NFU Cymru launches Access Campaign

NFU Cymru is launching a new campaign at tomorrow’s Meirionnydd Show against the Welsh Government’s Green Paper on Access which could see access rights for responsible recreation extended to all land in Wales with just limited exclusions. 

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The Union’s campaign will raise awareness of the proposals and provide farmers with the opportunity to easily respond to the Welsh Government by using a specially designed post card.

 

NFU Cymru Rural Affairs Board Vice Chairman, and Meirionnydd farmer, Hedd Pugh said, “Welsh farmers are proud of the range of goods and services that agriculture in Wales provides.  This includes a Welsh food and drinks industry worth £5.8bn annually.  We have also created, care for, and manage, our treasured Welsh landscape which not only supports a diverse range of species, habitats and ecosystems but also provides a significant backdrop for our tourism and recreation industry, worth an estimated £1.6bn.

 

“Our campaign highlights that there are already so many opportunities to enjoy the Welsh countryside.  This includes more than 460,000 hectares of access land, more than 16,000 miles of footpaths, more than 3,000 miles of bridleways and more than 1,200 miles of the National Cycle Network.  In Meirionnydd, over 65,000 hectares – approximately 40% of the land area - is already open access land and when you take NRW (Natural Resources Wales) forested land into account well over 50% of Meirionnydd is open to the public.”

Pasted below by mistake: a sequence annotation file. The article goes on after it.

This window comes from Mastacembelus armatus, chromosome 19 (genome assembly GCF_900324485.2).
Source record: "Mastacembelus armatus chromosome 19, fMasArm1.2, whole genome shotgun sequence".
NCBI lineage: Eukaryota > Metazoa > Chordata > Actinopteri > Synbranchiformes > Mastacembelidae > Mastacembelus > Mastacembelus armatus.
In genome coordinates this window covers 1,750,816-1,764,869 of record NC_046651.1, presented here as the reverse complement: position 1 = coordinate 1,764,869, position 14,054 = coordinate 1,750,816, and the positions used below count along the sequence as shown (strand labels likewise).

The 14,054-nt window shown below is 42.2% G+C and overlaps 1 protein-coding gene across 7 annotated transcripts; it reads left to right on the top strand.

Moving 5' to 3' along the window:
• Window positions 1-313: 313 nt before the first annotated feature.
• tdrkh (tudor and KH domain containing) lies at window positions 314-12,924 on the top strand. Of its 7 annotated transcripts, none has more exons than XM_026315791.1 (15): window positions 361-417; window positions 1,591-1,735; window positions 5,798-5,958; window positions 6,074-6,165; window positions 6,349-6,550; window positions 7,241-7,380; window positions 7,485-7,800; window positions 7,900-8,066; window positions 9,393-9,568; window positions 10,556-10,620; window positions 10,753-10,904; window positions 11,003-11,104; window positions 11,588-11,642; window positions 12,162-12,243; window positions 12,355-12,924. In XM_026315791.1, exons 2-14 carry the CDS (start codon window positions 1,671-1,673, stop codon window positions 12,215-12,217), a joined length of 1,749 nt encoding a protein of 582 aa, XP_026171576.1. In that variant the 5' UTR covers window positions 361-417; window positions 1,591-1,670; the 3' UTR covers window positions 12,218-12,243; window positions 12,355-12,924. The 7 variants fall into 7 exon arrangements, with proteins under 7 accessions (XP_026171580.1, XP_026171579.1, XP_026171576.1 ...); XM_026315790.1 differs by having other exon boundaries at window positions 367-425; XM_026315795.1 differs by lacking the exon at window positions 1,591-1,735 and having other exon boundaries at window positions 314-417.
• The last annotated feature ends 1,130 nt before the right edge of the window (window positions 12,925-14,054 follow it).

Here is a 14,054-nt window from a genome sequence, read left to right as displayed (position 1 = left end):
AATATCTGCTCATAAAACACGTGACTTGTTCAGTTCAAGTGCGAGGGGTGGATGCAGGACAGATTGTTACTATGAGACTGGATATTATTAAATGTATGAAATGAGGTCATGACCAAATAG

Mr Pugh continued, “Farmers therefore oppose proposals that will see access rights for responsible recreation extended to all land in Wales.  Increased access will inevitably mean increased costs and burden on farm businesses across Wales and we are calling on Welsh Government to first ensure better management of the existing Public Rights of Wales network.

 

“Welsh Government should also provide information on the costs of increased access and be clear who will pay and also tell us what safeguards there will be to manage the negative impacts of increased access on farm and rural businesses.”

 

Concluding Mr Pugh said, “Enough is enough - there are already significant opportunities to enjoy the Welsh countryside, we do not need more!  Proposals will impact disproportionately on farmers and landowners who will have to manage the impacts of increased access on the day-to-day running of their business and it is vital, therefore, that their voice is clearly heard in the consultation process.”


Last edited: 14:19 on August 25, 2015

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